In my own situation, I carefully chose those people with whom I wanted to share the news. I had to tell some people because I was soon going to be in surgery and would need help regarding the fundamentals of post-surgical survival.

Fortunately, a few main people in my life stepped up and helped after every surgery I had. And to them I am eternally grateful. I am certain, however that I was alone more than I should have been and my life was damned uncomfortable at times.

So with the people that I confided in about the diagnosis, I asked of them to keep it quiet and not talk about it unless asked directly. This is just the way I wanted it to be. Every person who is diagnosed will have their own way of disclosing to relatives and friends that they are about to be at their most vulnerable. There is no right or wrong way to deal. In my program “From Diagnosis to Resilience,”  I guide you through many of the things that cause discomfort with guided-relaxation, self-hypnosis MP3s and self-realization/ self-soothing exercises. If you are someone who is struggling, I guarantee that it will bring you comfort if you use it.

The worst part about other people knowing to begin with, are the comments (although well meaning) and the information gathering that people close to the patient will do, and then share with the patient. Of course some of these revelations can be extremely helpful but others- well, others can impede decision making and cast self-doubt on every decision made. This can cause more trauma and delay important treatment.  That’s another reason why I recommend finding a navigation partner to help you schedule and gather information for your continued recovery. If you haven’t already, download my white paper entitled: “Ten Immediate Actions to Take if You are Diagnosed with Cancer.” This short paper offers invaluable information to the newly diagnosed patient. It will also be helpful for other serious diagnosis if you know of anyone who needs it.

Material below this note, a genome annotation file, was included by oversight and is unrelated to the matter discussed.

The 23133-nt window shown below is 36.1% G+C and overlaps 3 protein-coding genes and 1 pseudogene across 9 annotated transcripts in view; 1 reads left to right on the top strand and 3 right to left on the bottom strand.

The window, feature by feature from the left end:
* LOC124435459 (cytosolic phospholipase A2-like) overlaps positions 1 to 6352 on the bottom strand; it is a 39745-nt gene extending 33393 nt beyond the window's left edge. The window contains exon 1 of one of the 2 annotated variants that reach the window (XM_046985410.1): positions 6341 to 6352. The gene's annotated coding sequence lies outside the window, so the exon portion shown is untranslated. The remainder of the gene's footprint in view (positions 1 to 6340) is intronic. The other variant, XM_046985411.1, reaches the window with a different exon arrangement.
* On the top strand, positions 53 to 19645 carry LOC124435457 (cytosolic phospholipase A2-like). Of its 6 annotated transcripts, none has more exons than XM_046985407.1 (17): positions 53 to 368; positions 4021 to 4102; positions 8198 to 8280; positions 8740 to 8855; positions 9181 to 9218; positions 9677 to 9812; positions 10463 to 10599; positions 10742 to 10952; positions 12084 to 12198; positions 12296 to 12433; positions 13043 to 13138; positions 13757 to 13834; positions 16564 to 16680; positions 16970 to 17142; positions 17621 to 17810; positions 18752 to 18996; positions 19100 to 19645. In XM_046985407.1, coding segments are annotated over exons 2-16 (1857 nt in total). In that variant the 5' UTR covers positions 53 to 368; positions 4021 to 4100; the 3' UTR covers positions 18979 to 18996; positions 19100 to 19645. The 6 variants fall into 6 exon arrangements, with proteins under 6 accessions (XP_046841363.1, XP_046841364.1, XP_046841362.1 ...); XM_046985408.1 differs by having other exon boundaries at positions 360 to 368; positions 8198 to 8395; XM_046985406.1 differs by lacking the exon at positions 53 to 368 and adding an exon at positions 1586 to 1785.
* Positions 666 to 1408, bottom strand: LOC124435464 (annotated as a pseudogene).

Another very negative result of having others know that you have been diagnose is people’s natural propensity to want to share information with others who care about you; which on one hand is borne from compassion, but on the other, smacks of gossip.  The way I handled this was simple. I told only the people closest to me who had to know, and I asked them to keep it quiet until they were asked directly from anyone whom they knew would care.  For the most part, the only people who ended up inquiring about me to me were people who genuinely cared and wanted to help.